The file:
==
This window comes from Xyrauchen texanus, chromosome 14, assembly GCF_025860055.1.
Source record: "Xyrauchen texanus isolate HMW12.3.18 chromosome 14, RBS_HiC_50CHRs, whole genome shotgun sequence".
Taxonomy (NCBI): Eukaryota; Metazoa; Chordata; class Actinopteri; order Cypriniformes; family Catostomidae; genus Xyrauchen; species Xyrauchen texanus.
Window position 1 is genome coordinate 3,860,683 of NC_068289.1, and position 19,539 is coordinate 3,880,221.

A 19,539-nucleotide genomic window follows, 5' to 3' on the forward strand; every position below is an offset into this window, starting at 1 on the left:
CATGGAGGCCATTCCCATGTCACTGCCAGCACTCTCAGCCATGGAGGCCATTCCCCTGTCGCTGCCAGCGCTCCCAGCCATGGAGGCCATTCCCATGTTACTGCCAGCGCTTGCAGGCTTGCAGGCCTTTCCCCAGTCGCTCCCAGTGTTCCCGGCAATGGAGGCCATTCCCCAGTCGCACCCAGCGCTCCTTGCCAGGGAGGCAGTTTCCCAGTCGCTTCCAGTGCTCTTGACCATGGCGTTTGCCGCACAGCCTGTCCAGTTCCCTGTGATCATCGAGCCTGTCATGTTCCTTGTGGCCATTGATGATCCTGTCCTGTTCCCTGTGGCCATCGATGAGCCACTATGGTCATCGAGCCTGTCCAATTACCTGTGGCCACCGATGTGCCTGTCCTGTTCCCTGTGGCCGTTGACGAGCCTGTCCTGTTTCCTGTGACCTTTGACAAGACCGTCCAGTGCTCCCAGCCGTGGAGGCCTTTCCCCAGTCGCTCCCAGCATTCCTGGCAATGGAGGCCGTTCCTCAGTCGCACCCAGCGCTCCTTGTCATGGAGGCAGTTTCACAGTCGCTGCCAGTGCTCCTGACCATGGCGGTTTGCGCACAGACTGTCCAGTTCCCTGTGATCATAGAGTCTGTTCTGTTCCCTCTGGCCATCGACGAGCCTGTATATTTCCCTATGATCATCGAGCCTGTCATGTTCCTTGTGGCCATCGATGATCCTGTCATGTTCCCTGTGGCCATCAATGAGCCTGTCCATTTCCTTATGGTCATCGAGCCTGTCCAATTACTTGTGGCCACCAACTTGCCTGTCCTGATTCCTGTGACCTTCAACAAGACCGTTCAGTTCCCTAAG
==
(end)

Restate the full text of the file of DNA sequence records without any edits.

This window comes from Xyrauchen texanus, chromosome 14, assembly GCF_025860055.1.
Source record: "Xyrauchen texanus isolate HMW12.3.18 chromosome 14, RBS_HiC_50CHRs, whole genome shotgun sequence".
Taxonomy (NCBI): Eukaryota; Metazoa; Chordata; class Actinopteri; order Cypriniformes; family Catostomidae; genus Xyrauchen; species Xyrauchen texanus.
Window position 1 is genome coordinate 3,860,683 of NC_068289.1, and position 19,539 is coordinate 3,880,221.

A 19,539-nucleotide genomic window follows, 5' to 3' on the forward strand; every position below is an offset into this window, starting at 1 on the left:
CATGGAGGCCATTCCCATGTCACTGCCAGCACTCTCAGCCATGGAGGCCATTCCCCTGTCGCTGCCAGCGCTCCCAGCCATGGAGGCCATTCCCATGTTACTGCCAGCGCTTGCAGGCTTGCAGGCCTTTCCCCAGTCGCTCCCAGTGTTCCCGGCAATGGAGGCCATTCCCCAGTCGCACCCAGCGCTCCTTGCCAGGGAGGCAGTTTCCCAGTCGCTTCCAGTGCTCTTGACCATGGCGTTTGCCGCACAGCCTGTCCAGTTCCCTGTGATCATCGAGCCTGTCATGTTCCTTGTGGCCATTGATGATCCTGTCCTGTTCCCTGTGGCCATCGATGAGCCACTATGGTCATCGAGCCTGTCCAATTACCTGTGGCCACCGATGTGCCTGTCCTGTTCCCTGTGGCCGTTGACGAGCCTGTCCTGTTTCCTGTGACCTTTGACAAGACCGTCCAGTGCTCCCAGCCGTGGAGGCCTTTCCCCAGTCGCTCCCAGCATTCCTGGCAATGGAGGCCGTTCCTCAGTCGCACCCAGCGCTCCTTGTCATGGAGGCAGTTTCACAGTCGCTGCCAGTGCTCCTGACCATGGCGGTTTGCGCACAGACTGTCCAGTTCCCTGTGATCATAGAGTCTGTTCTGTTCCCTCTGGCCATCGACGAGCCTGTATATTTCCCTATGATCATCGAGCCTGTCATGTTCCTTGTGGCCATCGATGATCCTGTCATGTTCCCTGTGGCCATCAATGAGCCTGTCCATTTCCTTATGGTCATCGAGCCTGTCCAATTACTTGTGGCCACCAACTTGCCTGTCCTGATTCCTGTGACCTTCAACAAGACCGTTCAGTTCCCTAAG